The arrival of the railway builders brought other social problems apart from the insanitary nature of their living conditions and general boisterousness. Coppices and fields were torn apart causing untold mess and disruption , farm labourers were lured by the prospect of higher wages and, as likely as not, food prices rose in the locality because of the substantial increase in demand. Fortunately, the period of suffering was short-lived. The line was partially opened on 1st May 1877, the remainder one-year later, and such benefits as there were, began to flow.
91 Years of Service 1877 – 1968
The first part of the line to open, known locally as the "Cuckoo" railway, was the southern section from Bowesfield Junction to a (South to West) connection with the Clarences Railway south of Thorpe Thewles. This section had no regular passenger service, its main purpose being to give access to the Stockton- Ferryhill route and the Simpasture Branch for Middlesbrough to Shildon trains thereby avoiding the then extremely busy line between Hartburn and Norton. This section also formed part of the Middlesbrough – Shildon Electrified Scheme (1915 – 1935).
The remaining section opened on 1st May, 1878 for goods traffic and on 1st May, 1889 for passenger traffic between Stockton and Wellfield. Stations at Thorpe, Wynyard and Hurworth Burn were already in business by then however, being involved in the movement and sale of livestock, agricultural produce and equipment and other goods and minerals, particularly coal.
Unfortunatley, as far as prospective passengers were concerned, none of these stations was particularly well sited. The village of Thorpe Thewles was in fact nearer Carlton (later Redmarshall) Station than to the station that bore its own name whilst Wynyard and Hurworth Burn to the north served no particular village or community as such -they were simply trading outposts in very rural parishes. Even at Wellfield Junction Station there was no actual village although it was close enough to serve the mining community at Wingate whose own station was some distance away on the one-time Great North of England, Clarence and Hartlepool Junction Railway. Furthermore, although the line was so named, it did not of course serve Castle Eden, which lay a mile or so to the east of the Wellfield Junction and which had its own station on the Hartlepool to Sunderland line.
Thorpe Station itself was a simple affair which made the most of a difficult, sloping site. There were three sidings, all on the eastern side. The first gave access to coal bunkers (it was the North Eastern Railway Company’s usual practice to allow their stationmasters to trade in coal on their own account), the second to a goods yard, and the third to a paddock, which, presumably, was for the temporary storage of livestock. The small ticket office and waiting room, now demolished, were also on the eastern side together with a terrace of three, two storey cottages and the station house itself. The cottages pre-dated the house by years, the stationmaster having to occupy one of the cottages in the meantime. A signalman, and a platelayer, with their families, are known to have occupied the two other cottages.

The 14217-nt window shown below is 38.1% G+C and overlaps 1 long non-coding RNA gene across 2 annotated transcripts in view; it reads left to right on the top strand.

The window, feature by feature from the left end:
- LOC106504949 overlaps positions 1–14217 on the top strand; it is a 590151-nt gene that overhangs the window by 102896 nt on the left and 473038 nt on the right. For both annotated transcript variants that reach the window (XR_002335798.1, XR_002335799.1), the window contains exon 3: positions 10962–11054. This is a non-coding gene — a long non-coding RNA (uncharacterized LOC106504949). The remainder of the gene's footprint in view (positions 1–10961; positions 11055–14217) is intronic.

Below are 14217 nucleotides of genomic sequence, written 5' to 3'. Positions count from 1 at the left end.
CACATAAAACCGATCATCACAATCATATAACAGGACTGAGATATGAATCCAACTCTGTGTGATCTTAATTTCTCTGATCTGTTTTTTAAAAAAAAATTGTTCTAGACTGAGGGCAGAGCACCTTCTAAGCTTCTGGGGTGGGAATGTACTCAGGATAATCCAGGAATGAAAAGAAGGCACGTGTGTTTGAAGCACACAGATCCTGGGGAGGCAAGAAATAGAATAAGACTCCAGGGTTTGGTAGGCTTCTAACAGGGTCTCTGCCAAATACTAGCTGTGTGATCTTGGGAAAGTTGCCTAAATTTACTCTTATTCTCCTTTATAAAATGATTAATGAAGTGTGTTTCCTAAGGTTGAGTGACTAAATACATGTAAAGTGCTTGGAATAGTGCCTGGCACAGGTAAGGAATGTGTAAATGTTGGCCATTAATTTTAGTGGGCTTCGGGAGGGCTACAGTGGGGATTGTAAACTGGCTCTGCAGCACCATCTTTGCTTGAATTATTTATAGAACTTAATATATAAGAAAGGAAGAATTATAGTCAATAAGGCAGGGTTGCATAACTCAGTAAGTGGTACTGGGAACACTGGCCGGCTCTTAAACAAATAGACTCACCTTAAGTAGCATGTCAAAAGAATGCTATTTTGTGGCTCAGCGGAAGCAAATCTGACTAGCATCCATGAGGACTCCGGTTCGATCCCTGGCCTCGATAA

The Stockton to Wellfield passenger service joined the line at its junction with the Clarence Railway south of Thorpe Thewles and then proceeded to Wellfield where there were connections with the West Hartlepool to Sunderland trains. This local service (4 trains per day in 1952) was never frequent, lost considerable sums of money to the Company, and passenger traffic was discontinued on 2nd November, 1931 after some 50 years of operation. Express passenger trains running between Newcastle and Manchester/Liverpool and between Newcastle and Oxford/Bournemouth (3 trains per day in 1904) also used the line in its earlier days, travelling non-stop from Sunderland via Wellfield and Thorpe Thewles to Stockton, by-passing West Hartlepool. The North Eastern Railway Company in 1894 did, however, give permission for Lord or Lady Londonderry to stop the 07.30 hrs, ex- Newcastle and the 18.30 hrs ex-York at Thorpe Station should they require to do so.
Closure 1966 – 68
At one time it was planned to raise the route’s status to that of a secondary main line and for this purpose a curve was built in 1901 to join the Leeds Northern Route between Eaglescliffe and Stockton. However, as use of this route would have meant the by-passing of both Stockton and the Hartlepools, official objections were lodged and the idea was abandoned after a short period of use by express goods traffic.
In 1905 the coastal route between Sunderland and West Hartlepool was completed signalling the decline of the Stockton and Castle Eden Branch as a express passenger line. Its final demise occurred between 1966 and 1968 following Dr Beeching’s reign as Minister of Transport: the track, ballast and other equipment were all removed soon afterwards.
In 1977 part of the line was acquired by Cleveland County Council and, with financial help from the Department of the Environment and the Countryside Commission, was opened to the public as a countryside recreation area in 1981.
Taken from The Railway History, Castle Eden Walkway, Information Sheet 2